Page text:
From: Roger Greenway, ENN
Published December 21, 2010 07:15 AM

It hasn't happened since 1638!

This morning at about 2:30 am in the eastern US, residents were treated to a very rare event. A total lunar eclipse that coincides with the Winter Solstice. How often can you be a part of something that has not happened in more than 300 years ago and will not happen again until 2094! The combination of a total lunar eclipse and the Winter Solstice means that the moon is very high in the sky, and is easy to observe and photograph.


Skies were perfect over the Mid-Atlantic states (except for the ever present light from cities and towns). The weather was clear and cold, but a little windy. The moon started into the Earth's shadow around 1:30 am and was totally in the Earth's shadow by 2:41am. The totality phase lasted about 72 minutes and then the moon started emerging from the shadow. During the totality phase, the moon looks coppery or orangish, like the color you see at sunset and sunrise. That is because the light hitting the moon during the totality phase passes through our atmosphere, like the sun's light at sunrise and sunset.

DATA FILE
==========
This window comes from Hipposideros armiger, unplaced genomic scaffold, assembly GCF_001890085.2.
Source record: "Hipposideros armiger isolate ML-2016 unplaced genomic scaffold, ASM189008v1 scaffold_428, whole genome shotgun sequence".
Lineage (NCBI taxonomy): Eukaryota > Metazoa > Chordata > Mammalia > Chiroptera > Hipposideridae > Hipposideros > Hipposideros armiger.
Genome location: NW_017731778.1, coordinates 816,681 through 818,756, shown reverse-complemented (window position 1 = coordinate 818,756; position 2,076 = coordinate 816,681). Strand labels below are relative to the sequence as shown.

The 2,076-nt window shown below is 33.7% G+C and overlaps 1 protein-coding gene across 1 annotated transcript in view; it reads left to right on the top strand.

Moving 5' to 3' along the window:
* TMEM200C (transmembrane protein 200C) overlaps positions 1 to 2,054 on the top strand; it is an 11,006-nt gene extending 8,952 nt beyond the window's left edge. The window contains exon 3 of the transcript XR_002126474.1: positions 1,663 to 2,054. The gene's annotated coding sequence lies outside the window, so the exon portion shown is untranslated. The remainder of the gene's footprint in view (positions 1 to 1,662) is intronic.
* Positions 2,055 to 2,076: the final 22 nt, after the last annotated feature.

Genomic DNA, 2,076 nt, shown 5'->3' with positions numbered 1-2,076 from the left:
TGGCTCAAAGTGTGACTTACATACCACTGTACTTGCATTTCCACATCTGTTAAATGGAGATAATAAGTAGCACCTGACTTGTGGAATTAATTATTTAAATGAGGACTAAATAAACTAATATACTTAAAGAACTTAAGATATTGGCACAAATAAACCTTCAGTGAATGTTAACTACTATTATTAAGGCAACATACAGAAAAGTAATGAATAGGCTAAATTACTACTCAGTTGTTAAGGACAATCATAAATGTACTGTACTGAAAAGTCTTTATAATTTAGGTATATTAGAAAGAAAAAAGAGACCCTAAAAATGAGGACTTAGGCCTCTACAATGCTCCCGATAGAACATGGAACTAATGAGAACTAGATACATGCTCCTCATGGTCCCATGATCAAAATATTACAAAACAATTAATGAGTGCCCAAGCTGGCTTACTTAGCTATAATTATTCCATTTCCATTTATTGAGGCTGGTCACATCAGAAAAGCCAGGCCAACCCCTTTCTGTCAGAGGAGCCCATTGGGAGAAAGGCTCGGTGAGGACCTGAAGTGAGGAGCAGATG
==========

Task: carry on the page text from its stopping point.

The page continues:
The moon was full, casting moon shadows before the start of the eclipse. During the eclipse, the moon's light is dimmed considerably, and shadows darken or disappear, and the stars shine brighter. While lunar eclipses are safe to view without eye protection, they are more dramatic when viewed with binoculars or a small telescope.

Photo credit:  R Greenway, ENN

Terms of Use | Privacy Policy

2018©. Copyright Environmental News Network